ACT's 'walk' might violate election law

ACT's 'walk' might violate election law

EC warns all parties to plan events carefully

Suthep Thaugsuban, co-founder of the Action Coalition for Thailand Party (ACT), says he was not playing politics, but merely taking another 'walk to meet people' along with other ACT leaders in Bangkok on Thursday. (Photo by Apichart Jinakul)
Suthep Thaugsuban, co-founder of the Action Coalition for Thailand Party (ACT), says he was not playing politics, but merely taking another 'walk to meet people' along with other ACT leaders in Bangkok on Thursday. (Photo by Apichart Jinakul)

The Election Commission (EC) will have to look into the Action Coalition for Thailand Party's (ACT) latest political activity which was claimed to be a mere walk to meet the people.

However, it was seen as an election campaign by some, which is still prohibited, Deputy Prime Minister Prawit Wongsuwon said Thursday.

The walk, which kicked off Thursday morning, is led by former protest leader Suthep Thaugsuban, who is now a co-founder of the party.

Asked whether the ACT's movement was lawful, Gen Prawit said he wasn't in a position to decide.

It's the EC's responsibility to look into the details and find out what the party's motive was and whether that is against the election laws or not, said Gen Prawit.

The ACT's walk was similar to that of the alleged interference by the Pheu Thai Party's former prime minister Thaksin Shinawatra, which the EC will have to investigate.

Meanwhile, Interior Minister Anupong Paojinda warned that it is the responsibility of each party to study the election laws carefully before deciding to launch any political activities.

This would help avoid legal hassles later when someone petitions the EC to seek the court's interpretation whether such an activity was against election laws.

Although no one has formally lodged a complaint with the EC, the election regulator has been collecting evidence of suspicious movements by various parties for future investigation, said Gen Anupong.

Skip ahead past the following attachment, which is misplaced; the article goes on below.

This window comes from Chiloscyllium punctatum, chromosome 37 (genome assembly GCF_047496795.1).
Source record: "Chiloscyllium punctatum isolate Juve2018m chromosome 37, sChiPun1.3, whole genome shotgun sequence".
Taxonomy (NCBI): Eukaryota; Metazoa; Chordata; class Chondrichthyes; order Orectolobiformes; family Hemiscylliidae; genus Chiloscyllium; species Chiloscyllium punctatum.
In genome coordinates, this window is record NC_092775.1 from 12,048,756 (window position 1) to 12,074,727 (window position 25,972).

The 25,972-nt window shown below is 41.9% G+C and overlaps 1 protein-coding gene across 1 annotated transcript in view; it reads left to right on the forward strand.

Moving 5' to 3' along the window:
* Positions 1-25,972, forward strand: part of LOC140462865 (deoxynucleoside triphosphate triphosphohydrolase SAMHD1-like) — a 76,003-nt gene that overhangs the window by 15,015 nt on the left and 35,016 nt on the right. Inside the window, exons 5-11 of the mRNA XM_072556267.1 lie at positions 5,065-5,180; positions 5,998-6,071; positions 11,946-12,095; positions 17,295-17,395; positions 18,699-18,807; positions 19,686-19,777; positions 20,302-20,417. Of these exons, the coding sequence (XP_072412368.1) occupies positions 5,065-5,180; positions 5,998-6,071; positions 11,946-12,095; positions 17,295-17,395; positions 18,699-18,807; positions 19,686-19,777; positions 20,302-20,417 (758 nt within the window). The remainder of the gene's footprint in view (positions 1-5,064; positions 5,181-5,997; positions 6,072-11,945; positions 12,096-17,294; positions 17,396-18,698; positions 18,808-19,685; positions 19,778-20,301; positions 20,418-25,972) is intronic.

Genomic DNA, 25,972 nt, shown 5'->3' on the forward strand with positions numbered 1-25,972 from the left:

Newly appointed government spokesman Buddhipongse Punnakanta, on behalf of Prime Minister Prayut Chan-o-cha, said the government has no authority to give an order to the EC or meddle with its authority in regulating the election.

Mr Suthep and ACT leader MR Chatumongkol Sonakul led about 50 co-founders in the party's first walk to the Monument of King Rama I where they held a ceremony to pay homage to the late King and took an oath to be a party loyal to the monarchy.

After that, the group took a walk to meet people in nearby areas, including Pak Khlong Talat.

Mr Suthep insisted the party's walk was by no means an election campaign event, saying the activity was actually a walk to pay respect.

He also insisted he would not take any position in the party when it holds a general assembly on Dec 15 to select executives.

EC secretary-general Jarungvith Phumma confirmed the EC is monitoring every party which holds events that can be deemed a violation of the election laws.

Currently, party activities remain partly restricted under the National Council for Peace and Order's (NCPO) power for the sake of national security, he said.

So far the EC has yet to receive any report about any party suspected of flouting the NCPO's partial restrictions on political activities.

In the Pheu Thai Party case, the EC was looking into several allegations made against the party and if there are grounds to believe the allegations are true, a panel will be formed to formally investigate the claims.

The ACT plans to continue its walk in Bangkok until the end of this month.


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